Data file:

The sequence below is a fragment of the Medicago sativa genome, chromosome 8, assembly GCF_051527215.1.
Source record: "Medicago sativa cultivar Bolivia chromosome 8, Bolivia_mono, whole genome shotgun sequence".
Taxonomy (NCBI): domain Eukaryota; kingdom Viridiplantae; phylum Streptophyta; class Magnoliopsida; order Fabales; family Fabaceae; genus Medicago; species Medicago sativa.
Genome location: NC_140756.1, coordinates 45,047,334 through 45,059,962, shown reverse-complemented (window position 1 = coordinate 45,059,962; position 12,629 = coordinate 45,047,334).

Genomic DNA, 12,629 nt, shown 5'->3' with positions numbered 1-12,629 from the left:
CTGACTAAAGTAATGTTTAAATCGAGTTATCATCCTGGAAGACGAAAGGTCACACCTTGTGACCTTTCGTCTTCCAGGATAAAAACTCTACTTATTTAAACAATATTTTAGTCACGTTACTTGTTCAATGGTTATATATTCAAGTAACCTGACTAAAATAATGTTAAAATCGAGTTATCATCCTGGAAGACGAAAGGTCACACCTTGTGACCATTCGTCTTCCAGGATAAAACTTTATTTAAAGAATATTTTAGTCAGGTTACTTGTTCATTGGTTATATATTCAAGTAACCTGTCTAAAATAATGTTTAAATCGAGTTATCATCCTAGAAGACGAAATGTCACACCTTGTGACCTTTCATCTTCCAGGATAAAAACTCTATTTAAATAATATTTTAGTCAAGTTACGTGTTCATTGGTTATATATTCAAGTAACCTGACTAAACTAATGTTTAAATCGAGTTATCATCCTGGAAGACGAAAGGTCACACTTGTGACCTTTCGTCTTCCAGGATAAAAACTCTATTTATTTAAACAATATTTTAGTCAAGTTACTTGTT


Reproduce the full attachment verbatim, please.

The sequence below is a fragment of the Medicago sativa genome, chromosome 8, assembly GCF_051527215.1.
Source record: "Medicago sativa cultivar Bolivia chromosome 8, Bolivia_mono, whole genome shotgun sequence".
Taxonomy (NCBI): domain Eukaryota; kingdom Viridiplantae; phylum Streptophyta; class Magnoliopsida; order Fabales; family Fabaceae; genus Medicago; species Medicago sativa.
Genome location: NC_140756.1, coordinates 45,047,334 through 45,059,962, shown reverse-complemented (window position 1 = coordinate 45,059,962; position 12,629 = coordinate 45,047,334).

Genomic DNA, 12,629 nt, shown 5'->3' with positions numbered 1-12,629 from the left:
CTGACTAAAGTAATGTTTAAATCGAGTTATCATCCTGGAAGACGAAAGGTCACACCTTGTGACCTTTCGTCTTCCAGGATAAAAACTCTACTTATTTAAACAATATTTTAGTCACGTTACTTGTTCAATGGTTATATATTCAAGTAACCTGACTAAAATAATGTTAAAATCGAGTTATCATCCTGGAAGACGAAAGGTCACACCTTGTGACCATTCGTCTTCCAGGATAAAACTTTATTTAAAGAATATTTTAGTCAGGTTACTTGTTCATTGGTTATATATTCAAGTAACCTGTCTAAAATAATGTTTAAATCGAGTTATCATCCTAGAAGACGAAATGTCACACCTTGTGACCTTTCATCTTCCAGGATAAAAACTCTATTTAAATAATATTTTAGTCAAGTTACGTGTTCATTGGTTATATATTCAAGTAACCTGACTAAACTAATGTTTAAATCGAGTTATCATCCTGGAAGACGAAAGGTCACACTTGTGACCTTTCGTCTTCCAGGATAAAAACTCTATTTATTTAAACAATATTTTAGTCAAGTTACTTGTT